The Little Sisters and the Court: Muddling Through

Last week the Supreme Court broke away from its recent run of decisions and sought, for the moment, to do something decent.  The Court went again to the rescue of the Little Sisters of the Poor. . .or kind of.

With Justice Thomas writing, the Court held that the Trump Administration had not committed any foot-faults, or violations of administrative procedures, as it sought to exempt certain religious entities from the obligation to offer contraception and abortion to their employees.

The previous Administration considered that coverage to be an obligation that arose from the logic of Obamacare.  But to give them minor credit, they did seek to work out some minimal accommodations with “non-profit” groups affecting to be “religious.” The Little Sisters could get an exemption if they certified their sincere religious objections to contraception, and the trick was this:  Their insurer would pay for contraceptives in a fund separated from the health plan.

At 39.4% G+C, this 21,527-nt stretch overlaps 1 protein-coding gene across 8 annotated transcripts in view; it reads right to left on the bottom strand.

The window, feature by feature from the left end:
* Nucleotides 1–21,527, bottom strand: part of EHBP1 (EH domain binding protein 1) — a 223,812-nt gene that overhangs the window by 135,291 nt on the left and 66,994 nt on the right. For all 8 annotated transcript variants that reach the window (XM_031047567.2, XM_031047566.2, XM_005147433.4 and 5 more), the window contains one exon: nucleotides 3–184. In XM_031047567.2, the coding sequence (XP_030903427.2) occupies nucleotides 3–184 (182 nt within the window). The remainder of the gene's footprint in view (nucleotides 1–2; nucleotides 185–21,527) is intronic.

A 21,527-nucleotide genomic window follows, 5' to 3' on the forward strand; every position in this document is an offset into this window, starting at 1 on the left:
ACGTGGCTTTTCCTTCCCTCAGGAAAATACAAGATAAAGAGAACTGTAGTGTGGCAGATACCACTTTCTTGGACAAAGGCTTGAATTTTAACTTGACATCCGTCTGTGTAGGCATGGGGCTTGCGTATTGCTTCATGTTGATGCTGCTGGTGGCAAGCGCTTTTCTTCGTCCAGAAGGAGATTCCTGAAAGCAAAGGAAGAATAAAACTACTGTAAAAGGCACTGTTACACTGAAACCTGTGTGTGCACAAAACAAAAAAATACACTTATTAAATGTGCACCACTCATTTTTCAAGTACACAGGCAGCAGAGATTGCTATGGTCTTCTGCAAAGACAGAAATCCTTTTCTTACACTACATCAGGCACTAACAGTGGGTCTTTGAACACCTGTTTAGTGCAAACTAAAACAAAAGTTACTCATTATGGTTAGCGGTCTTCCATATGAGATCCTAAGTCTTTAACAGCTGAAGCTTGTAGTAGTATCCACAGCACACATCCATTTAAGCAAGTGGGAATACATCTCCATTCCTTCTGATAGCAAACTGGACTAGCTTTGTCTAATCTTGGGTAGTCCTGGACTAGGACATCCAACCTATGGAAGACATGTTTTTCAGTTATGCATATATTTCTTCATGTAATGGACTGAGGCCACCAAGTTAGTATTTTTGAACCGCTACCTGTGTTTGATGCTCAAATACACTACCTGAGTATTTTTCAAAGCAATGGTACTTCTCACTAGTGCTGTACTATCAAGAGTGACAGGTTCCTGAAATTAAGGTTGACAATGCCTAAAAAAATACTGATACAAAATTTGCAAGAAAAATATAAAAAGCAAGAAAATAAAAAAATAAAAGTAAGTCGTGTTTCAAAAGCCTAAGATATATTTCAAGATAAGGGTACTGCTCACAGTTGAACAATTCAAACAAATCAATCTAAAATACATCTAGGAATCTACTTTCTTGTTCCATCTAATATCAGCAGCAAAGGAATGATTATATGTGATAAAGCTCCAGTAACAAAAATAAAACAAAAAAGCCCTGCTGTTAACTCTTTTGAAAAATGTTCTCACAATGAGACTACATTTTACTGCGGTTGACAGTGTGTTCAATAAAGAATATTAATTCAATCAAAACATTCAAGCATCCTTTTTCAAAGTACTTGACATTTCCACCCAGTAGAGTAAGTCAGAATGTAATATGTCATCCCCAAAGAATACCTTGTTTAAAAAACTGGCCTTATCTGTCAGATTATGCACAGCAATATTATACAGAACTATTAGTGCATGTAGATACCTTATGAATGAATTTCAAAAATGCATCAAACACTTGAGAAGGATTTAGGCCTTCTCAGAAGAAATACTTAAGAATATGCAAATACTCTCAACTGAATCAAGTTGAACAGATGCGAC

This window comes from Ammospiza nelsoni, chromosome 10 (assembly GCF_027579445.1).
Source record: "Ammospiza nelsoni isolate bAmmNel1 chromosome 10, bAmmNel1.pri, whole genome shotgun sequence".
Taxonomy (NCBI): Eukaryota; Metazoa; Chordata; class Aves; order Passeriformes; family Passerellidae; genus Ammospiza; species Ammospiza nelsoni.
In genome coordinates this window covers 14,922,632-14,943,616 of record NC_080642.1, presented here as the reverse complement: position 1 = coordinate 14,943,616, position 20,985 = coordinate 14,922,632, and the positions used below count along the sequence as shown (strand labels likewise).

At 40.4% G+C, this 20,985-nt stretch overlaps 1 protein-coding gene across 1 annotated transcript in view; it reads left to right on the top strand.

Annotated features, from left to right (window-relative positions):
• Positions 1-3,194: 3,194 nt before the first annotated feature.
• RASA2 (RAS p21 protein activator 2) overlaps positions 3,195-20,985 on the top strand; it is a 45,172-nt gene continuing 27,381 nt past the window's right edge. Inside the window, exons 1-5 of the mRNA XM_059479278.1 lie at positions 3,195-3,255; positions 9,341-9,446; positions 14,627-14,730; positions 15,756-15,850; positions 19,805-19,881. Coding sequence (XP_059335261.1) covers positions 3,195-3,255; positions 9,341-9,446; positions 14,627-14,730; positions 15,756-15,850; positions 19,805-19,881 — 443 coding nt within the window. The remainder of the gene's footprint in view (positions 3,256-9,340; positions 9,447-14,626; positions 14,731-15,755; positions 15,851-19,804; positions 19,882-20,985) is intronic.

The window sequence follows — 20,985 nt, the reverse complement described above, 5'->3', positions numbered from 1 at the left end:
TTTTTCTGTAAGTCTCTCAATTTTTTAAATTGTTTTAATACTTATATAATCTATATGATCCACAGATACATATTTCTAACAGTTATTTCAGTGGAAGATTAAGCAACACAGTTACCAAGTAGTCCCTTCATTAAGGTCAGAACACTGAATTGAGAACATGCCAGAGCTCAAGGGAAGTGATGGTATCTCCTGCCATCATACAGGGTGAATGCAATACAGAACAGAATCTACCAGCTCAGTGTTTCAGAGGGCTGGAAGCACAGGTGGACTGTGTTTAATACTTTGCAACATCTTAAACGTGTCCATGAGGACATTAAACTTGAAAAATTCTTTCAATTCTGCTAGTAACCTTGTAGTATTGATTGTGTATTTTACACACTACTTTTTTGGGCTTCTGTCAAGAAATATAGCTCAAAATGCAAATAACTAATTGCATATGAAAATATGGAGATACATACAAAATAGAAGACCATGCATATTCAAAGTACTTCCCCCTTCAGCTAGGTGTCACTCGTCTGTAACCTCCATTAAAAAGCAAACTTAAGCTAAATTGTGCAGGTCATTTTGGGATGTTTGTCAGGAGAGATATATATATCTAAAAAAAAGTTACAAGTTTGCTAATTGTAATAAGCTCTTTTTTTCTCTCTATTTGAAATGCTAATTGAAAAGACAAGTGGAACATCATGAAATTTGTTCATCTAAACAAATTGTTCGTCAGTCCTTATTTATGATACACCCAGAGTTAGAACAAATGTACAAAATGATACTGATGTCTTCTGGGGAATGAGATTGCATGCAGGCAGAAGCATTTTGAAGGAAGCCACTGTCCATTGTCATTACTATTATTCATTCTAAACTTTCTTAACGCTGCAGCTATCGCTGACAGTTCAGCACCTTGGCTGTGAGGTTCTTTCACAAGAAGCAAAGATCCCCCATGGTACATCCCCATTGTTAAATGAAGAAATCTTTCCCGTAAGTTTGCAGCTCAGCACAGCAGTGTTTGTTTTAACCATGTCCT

But the Sisters could not accept the clever “fix.”  If the payment was triggered by the fact that the beneficiaries were employees of the Sisters, then their employment became ground of the coverage, and the Sisters continued to see themselves as complicit in the provision of the contraceptives.

The Trump Administration sought to broaden the exemptions for religious organizations, including businesses run by people who professed to have a religious objection to contraception and abortion.  That decision brought New Jersey and Pennsylvania into court, claiming that this was a use of discretion at odds with the underlying statute and with established legal procedures.

But as Justice Thomas pointed out, it was the Congress itself, in passing Obamacare, that did not require the coverage of abortion in the plan.  That matter was left to the devising of the Administration of the day.  The Trump Administration simply exercised its discretion in a slightly different way, with a more generous accommodation for the religious.   The Court would now simply uphold the legality of that discretion, while saying nothing of the substance of the policy.